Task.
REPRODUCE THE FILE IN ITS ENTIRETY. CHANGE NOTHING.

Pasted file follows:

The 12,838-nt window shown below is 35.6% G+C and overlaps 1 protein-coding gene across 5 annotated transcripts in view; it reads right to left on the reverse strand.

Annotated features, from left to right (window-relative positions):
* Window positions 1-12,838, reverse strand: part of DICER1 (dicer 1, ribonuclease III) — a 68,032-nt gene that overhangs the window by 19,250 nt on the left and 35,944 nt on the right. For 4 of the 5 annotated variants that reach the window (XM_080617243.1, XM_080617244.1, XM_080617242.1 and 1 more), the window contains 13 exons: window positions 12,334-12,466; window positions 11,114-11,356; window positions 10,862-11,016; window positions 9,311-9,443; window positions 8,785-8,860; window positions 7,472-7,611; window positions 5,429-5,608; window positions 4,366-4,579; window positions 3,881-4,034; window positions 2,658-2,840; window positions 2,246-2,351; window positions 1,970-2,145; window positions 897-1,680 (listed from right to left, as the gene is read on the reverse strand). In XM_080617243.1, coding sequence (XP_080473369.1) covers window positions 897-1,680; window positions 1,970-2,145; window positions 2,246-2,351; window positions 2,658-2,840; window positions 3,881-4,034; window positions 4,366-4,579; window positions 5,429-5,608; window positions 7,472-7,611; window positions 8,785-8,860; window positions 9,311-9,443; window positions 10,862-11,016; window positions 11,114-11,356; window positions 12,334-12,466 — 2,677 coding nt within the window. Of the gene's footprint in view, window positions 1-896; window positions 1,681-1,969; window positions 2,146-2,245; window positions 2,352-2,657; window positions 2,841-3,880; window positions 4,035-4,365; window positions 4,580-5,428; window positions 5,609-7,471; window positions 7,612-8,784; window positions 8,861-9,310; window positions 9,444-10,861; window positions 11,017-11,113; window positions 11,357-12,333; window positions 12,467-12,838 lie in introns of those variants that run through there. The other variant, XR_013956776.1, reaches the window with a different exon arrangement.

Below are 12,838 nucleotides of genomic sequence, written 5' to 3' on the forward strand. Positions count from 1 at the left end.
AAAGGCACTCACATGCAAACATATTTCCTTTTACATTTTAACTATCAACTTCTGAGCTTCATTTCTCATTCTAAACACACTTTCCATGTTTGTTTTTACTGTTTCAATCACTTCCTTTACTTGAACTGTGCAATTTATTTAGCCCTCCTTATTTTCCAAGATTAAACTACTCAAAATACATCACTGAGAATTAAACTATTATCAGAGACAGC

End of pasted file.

The 12,838-nt window shown below is 35.6% G+C and overlaps 1 protein-coding gene across 5 annotated transcripts in view; it reads right to left on the reverse strand.

Annotated features, from left to right (window-relative positions):
* Window positions 1-12,838, reverse strand: part of DICER1 (dicer 1, ribonuclease III) — a 68,032-nt gene that overhangs the window by 19,250 nt on the left and 35,944 nt on the right. For 4 of the 5 annotated variants that reach the window (XM_080617243.1, XM_080617244.1, XM_080617242.1 and 1 more), the window contains 13 exons: window positions 12,334-12,466; window positions 11,114-11,356; window positions 10,862-11,016; window positions 9,311-9,443; window positions 8,785-8,860; window positions 7,472-7,611; window positions 5,429-5,608; window positions 4,366-4,579; window positions 3,881-4,034; window positions 2,658-2,840; window positions 2,246-2,351; window positions 1,970-2,145; window positions 897-1,680 (listed from right to left, as the gene is read on the reverse strand). In XM_080617243.1, coding sequence (XP_080473369.1) covers window positions 897-1,680; window positions 1,970-2,145; window positions 2,246-2,351; window positions 2,658-2,840; window positions 3,881-4,034; window positions 4,366-4,579; window positions 5,429-5,608; window positions 7,472-7,611; window positions 8,785-8,860; window positions 9,311-9,443; window positions 10,862-11,016; window positions 11,114-11,356; window positions 12,334-12,466 — 2,677 coding nt within the window. Of the gene's footprint in view, window positions 1-896; window positions 1,681-1,969; window positions 2,146-2,245; window positions 2,352-2,657; window positions 2,841-3,880; window positions 4,035-4,365; window positions 4,580-5,428; window positions 5,609-7,471; window positions 7,612-8,784; window positions 8,861-9,310; window positions 9,444-10,861; window positions 11,017-11,113; window positions 11,357-12,333; window positions 12,467-12,838 lie in introns of those variants that run through there. The other variant, XR_013956776.1, reaches the window with a different exon arrangement.

Below are 12,838 nucleotides of genomic sequence, written 5' to 3' on the forward strand. Positions count from 1 at the left end.
AAAGGCACTCACATGCAAACATATTTCCTTTTACATTTTAACTATCAACTTCTGAGCTTCATTTCTCATTCTAAACACACTTTCCATGTTTGTTTTTACTGTTTCAATCACTTCCTTTACTTGAACTGTGCAATTTATTTAGCCCTCCTTATTTTCCAAGATTAAACTACTCAAAATACATCACTGAGAATTAAACTATTATCAGAGACAGC